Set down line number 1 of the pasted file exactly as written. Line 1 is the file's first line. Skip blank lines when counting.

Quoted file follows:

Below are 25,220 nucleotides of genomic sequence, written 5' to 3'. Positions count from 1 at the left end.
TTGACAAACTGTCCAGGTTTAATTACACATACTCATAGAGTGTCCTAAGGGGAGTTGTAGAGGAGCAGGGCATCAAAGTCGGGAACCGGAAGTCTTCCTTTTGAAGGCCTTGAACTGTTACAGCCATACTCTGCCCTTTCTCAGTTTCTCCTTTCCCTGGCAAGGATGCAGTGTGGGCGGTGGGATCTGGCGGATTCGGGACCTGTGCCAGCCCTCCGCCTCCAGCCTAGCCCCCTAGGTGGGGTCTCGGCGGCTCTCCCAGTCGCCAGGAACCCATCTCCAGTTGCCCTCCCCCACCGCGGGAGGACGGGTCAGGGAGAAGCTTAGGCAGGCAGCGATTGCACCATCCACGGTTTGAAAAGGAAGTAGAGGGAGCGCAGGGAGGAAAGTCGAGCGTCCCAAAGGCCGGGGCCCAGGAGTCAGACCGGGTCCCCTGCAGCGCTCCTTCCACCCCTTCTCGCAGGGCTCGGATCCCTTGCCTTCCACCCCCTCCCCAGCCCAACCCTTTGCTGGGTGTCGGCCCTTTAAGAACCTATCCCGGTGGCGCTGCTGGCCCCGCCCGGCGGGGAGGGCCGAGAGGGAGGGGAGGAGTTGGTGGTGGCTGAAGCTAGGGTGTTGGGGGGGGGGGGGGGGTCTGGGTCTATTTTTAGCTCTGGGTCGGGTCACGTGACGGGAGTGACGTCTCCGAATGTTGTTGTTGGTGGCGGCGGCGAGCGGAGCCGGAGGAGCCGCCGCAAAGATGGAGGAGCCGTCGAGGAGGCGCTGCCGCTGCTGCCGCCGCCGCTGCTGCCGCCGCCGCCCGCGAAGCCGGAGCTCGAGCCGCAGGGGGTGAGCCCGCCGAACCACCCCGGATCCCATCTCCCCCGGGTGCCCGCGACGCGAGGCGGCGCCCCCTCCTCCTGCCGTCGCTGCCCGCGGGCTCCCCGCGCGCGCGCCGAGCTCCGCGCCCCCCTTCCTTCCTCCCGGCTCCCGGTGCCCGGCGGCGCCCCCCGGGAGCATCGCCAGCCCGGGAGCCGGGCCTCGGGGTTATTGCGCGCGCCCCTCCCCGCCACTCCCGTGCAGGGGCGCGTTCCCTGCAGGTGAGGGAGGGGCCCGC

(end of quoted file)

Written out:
Below are 25,220 nucleotides of genomic sequence, written 5' to 3'. Positions count from 1 at the left end.